There are few things more frustrating than being in the middle of working on a project and realizing that you are missing some crucial component that ties the whole thing together. According to Murphy’s Law, this sort of thing will only happen when parts are completely impossible to procure.
If you’re ever hunting for a touch sensor but can’t get your hands on one, [Alan Chatham’s] tutorial on simple DIY capacitive touch sensors might be just what you need to keep things moving along.
[Alan’s] sensors rely on the conductive properties of graphite, which is easily found in just about any pencil on the market. The sensors are created by simply drawing on a piece of paper with a pencil, then wiring the images or text up to your favorite microcontroller via some paperclips and a couple of resistors.
Paper and pencil might not make for the most durable means of input, but we’re pretty sure that [Alan’s] capacitive touch sensors would be very helpful in a pinch. He doesn’t have video of the sensors in action just yet, though he says he’ll put something together here shortly.
This year at the CHI conference in Austin, [Munehiko Sato], [Ivan Poupyrev], and [Chris Harrison] out of the Disney research lab in Pittsburgh demonstrated their way to make touch sensors out of anything. Not only to they suggest using the surface of your skin to control cell phones and MP3 players, they’re also able to recognize touch gestures, like poking or grasping an object. That sounds a little heady, so check out the video of the Touché tech in action.
Like the capacitive touch sensors in our phones and tablets, Touché measures the rise and fall of a capacitor’s charge over time. Unlike other touch sensors, Touché scans the capacitor at different rates, allowing for a ‘capacitive profile’ that is used to recognized touch gestures.
The applications for this tech are nearly innumerable; the team demonstrated scolding someone for eating cereal with chopsticks (yeah, we know…), an on-body music player interface, and gestures for an office doorknob that notifies passersby if you’ve stepped out for a minute or are gone for the day.
It’s a very interesting build, and we give it two weeks until someone replicates this build. We’ll be sure to post it then.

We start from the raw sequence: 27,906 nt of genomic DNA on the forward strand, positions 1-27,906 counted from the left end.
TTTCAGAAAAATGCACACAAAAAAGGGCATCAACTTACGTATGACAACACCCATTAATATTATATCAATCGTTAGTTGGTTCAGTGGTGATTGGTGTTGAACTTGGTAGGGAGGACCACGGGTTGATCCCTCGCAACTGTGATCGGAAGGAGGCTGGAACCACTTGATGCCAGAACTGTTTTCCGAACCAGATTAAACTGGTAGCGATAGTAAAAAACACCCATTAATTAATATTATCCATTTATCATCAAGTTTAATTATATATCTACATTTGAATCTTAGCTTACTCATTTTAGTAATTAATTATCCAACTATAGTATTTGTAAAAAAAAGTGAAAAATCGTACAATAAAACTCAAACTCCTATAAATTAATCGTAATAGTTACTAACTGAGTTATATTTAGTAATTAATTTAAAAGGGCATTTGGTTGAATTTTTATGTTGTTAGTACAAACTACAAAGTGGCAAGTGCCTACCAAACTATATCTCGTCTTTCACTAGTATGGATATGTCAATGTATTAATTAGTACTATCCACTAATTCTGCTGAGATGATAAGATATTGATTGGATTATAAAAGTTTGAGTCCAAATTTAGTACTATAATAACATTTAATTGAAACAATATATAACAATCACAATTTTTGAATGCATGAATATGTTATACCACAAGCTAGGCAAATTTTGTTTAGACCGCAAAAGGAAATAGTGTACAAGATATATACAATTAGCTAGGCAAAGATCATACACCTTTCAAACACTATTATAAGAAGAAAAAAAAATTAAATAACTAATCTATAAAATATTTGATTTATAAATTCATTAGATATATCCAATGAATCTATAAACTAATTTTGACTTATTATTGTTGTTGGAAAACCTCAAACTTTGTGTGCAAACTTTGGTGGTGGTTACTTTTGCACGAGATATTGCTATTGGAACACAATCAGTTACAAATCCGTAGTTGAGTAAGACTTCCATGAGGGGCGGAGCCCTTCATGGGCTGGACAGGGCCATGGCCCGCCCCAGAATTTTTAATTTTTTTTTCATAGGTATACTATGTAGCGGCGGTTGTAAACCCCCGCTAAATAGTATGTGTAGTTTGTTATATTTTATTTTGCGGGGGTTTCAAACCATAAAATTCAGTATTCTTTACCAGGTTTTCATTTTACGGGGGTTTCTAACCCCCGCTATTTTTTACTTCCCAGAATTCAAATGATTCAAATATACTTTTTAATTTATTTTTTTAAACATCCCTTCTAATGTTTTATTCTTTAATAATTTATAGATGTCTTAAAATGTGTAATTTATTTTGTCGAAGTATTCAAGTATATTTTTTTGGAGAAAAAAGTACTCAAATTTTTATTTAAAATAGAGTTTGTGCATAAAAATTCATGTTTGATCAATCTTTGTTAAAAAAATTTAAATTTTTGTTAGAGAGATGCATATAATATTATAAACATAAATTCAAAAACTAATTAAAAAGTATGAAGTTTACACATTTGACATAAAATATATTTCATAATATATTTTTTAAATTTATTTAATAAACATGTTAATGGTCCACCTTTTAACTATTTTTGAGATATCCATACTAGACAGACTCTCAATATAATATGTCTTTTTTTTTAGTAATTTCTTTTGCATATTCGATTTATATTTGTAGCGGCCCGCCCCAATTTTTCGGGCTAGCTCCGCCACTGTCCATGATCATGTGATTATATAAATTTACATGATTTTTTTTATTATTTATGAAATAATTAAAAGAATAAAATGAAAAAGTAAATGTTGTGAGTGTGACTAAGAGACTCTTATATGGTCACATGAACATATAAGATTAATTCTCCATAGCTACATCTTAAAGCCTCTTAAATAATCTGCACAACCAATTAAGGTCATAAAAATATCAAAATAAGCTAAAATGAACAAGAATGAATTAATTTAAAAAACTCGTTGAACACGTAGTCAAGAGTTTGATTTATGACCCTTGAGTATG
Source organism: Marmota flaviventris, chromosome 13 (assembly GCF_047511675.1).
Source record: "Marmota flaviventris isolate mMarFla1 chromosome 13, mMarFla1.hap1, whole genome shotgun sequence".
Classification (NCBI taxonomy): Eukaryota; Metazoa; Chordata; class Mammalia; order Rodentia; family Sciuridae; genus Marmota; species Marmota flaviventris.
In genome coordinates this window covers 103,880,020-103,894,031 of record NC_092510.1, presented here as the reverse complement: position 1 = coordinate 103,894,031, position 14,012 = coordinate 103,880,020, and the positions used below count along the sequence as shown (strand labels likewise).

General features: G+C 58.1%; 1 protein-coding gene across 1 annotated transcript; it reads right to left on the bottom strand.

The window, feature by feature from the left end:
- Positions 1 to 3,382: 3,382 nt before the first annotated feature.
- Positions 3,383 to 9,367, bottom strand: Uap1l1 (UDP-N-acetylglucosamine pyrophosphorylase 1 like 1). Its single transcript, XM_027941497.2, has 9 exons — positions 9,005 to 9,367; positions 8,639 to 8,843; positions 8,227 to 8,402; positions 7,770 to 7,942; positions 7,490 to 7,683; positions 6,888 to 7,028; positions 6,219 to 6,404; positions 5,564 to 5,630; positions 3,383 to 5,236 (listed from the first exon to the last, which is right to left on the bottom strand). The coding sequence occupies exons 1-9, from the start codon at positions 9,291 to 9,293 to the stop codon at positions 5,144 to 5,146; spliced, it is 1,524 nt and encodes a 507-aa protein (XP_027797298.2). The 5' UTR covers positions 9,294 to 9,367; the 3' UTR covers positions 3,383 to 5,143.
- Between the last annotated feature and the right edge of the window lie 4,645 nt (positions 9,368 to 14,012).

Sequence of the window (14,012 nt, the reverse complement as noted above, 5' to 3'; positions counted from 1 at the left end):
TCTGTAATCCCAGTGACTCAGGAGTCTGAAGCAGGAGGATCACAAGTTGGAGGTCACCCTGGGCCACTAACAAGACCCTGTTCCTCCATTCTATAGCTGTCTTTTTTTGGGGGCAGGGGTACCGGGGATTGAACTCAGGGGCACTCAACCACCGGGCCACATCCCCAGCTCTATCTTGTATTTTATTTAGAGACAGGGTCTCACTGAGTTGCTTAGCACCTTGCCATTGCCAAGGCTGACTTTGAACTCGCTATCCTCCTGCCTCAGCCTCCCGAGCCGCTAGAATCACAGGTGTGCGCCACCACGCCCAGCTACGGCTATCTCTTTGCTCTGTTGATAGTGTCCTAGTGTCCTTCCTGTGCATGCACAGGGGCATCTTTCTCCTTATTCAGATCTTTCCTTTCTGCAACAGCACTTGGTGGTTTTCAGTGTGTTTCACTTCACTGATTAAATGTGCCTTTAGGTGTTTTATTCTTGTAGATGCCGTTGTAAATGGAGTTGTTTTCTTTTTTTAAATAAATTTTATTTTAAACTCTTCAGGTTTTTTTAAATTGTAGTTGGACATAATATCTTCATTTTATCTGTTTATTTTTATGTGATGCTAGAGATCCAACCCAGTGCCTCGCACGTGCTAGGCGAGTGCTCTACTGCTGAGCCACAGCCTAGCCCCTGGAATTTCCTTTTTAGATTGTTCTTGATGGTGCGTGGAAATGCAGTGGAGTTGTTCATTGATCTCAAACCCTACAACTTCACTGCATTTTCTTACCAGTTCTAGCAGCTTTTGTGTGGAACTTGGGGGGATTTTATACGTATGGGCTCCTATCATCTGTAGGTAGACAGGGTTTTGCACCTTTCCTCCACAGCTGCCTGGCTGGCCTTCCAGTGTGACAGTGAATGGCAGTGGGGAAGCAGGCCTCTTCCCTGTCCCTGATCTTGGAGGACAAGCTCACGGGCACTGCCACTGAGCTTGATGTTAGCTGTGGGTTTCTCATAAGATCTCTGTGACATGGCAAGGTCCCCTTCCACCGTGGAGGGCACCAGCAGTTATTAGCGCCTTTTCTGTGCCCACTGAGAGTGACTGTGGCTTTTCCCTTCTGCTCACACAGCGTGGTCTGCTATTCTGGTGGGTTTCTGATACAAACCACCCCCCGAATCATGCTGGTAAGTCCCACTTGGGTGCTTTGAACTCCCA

Continue reading “Turning anything into a touch sensor”
[Matt Keeter] wanted to take his music on the go, and wrote in to share a great looking boombox he built for under $100. His goal was to put something together that could be made in pretty much any hackerspace/fab lab, so his boombox was made using simple materials.
He first modeled the boombox using cardboard, later fabbing it from wood on a laser cutter. The design allows the stereo to be snapped together, though [Matt] says that some joints were glued as an extra precaution. Inside the boombox resides an custom PCB he built which incorporates an ATmega328, an MP3 decoder, and an SD card to store his music.
One feature we really like is the control scheme [Matt] built into the boombox. Each of the capacitive touch buttons are positioned on top of a copper pad, which are wired into the control board. He says that while good in theory, he had a difficult time getting the buttons to work properly, though they seem to do the job well enough.
If you’re looking for a portable music solution and have access to a laser cutter, be sure to check out [Matt’s] page for schematics and firmware.
[Dave] just can’t seem to get enough of modifying his new car. Where he lives, it’s typically dark on his ride home from work and he finds himself dropping things on the floor of his car all too often. Nissan decided not to include lighting in the Juke’s foot well or glove box, so [Dave] decided that he needed to rectify the situation.